A key Senate committee advanced a sweeping tax package to the full Senate on Tuesday, handing Republican leaders a victory as they try to pass the nation's first tax overhaul in 31 years.
The Senate Budget Committee voted 12-11 to advance the bill as two committee Republicans who had said they were considering voting against the measure — Bob Corker of Tennessee and Ron Johnson of Wisconsin — backed the legislation.
President Donald Trump personally lobbied Republican senators at the Capitol on Tuesday and the bill passed with little fanfare other than a few protesters who tried to disrupt the vote. All 11 Democrats were opposed.
The White House celebrated the vote.
"The momentum driving our shared priorities of job growth, economic competiveness, and fiscal responsibility through tax reform is undeniable," White House press secretary Sarah Huckabee Sanders said in a statement.
As a sweetener for some Republicans, the budget committee added a provision to the tax bill that would allow oil drilling in Alaska's Arctic National Wildlife Refuge. Drilling in the refuge has long been a contentious issue, pitting environmentalists against those who want to increase domestic oil production.
The bill still faces hurdles in the Senate with at least six senators raising sometimes contradicting concerns.
It got a boost Tuesday when Sen. Susan Collins, R-Maine, won support to amend the bill to allow homeowners to deduct at least a portion of their local property taxes on their federal tax returns.
The current Senate bill repeals the entire state and local tax deduction, which helps more than 43 million families reduce their federal tax bills. Collins said Trump and Senate GOP leaders agreed to amend the bill to allow homeowners to deduct up to $10,000 in property taxes, which is similar to a provision in the House-passed bill.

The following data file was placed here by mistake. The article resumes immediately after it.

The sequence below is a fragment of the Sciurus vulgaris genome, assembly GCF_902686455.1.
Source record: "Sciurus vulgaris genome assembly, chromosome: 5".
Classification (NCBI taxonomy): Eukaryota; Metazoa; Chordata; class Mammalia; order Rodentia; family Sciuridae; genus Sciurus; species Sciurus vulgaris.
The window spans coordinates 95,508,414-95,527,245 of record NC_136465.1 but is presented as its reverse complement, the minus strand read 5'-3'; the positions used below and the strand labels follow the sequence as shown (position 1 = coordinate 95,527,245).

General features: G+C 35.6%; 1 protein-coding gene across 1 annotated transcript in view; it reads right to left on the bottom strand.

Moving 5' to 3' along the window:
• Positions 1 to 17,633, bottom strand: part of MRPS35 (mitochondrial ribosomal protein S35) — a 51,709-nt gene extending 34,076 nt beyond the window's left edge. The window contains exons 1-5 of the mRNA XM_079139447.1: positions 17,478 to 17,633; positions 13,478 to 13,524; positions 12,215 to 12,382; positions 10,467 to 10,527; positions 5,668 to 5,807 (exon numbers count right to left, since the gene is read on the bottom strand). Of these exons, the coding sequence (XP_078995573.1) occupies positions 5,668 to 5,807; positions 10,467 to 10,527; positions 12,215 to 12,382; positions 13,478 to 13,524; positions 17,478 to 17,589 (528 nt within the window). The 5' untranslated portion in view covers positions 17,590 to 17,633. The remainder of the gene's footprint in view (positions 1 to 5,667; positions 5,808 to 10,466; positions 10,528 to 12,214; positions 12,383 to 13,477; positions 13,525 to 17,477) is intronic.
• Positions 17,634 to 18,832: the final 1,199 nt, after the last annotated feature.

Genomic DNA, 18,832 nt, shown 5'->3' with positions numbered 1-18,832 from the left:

When asked if she is now more likely to support the bill, Collins said that is a "fair assumption."
Johnson has complained that the package doesn't cut taxes enough for business owners who report business profits on their individual tax returns. Corker said he is concerned that the package will add to the federal government's $20 trillion debt.
After Trump's meeting with Senate Republicans, Corker said, "I think we're getting to a very good place on the deficit issue."
Corker and other deficit hawks want the package to include a "trigger" that would automatically increase taxes if the legislation fails to generate as much revenue as they expect.
An estimate by congressional analysts says the Senate tax bill would add $1.4 trillion to the budget deficit over the next decade. GOP leaders dispute the projection, saying tax cuts will spur economic growth, reducing the hit on the deficit.
Many economists disagree with such optimistic projections. The trigger would be a way for senators to test their economic assumptions, with real consequences if they are wrong.
The provision, however, is drawing opposition from some Republicans.
"I am not going to vote to automatically implement tax increases on the American people," said Sen. John Kennedy, R-La. "If I do that, consider me drunk."
Associated Press writers Andrew Taylor, Alan Fram and Jill Colvin contributed to this report.
This report has been corrected to attribute a quote on the trigger idea to Sen. John Kennedy, R-La.
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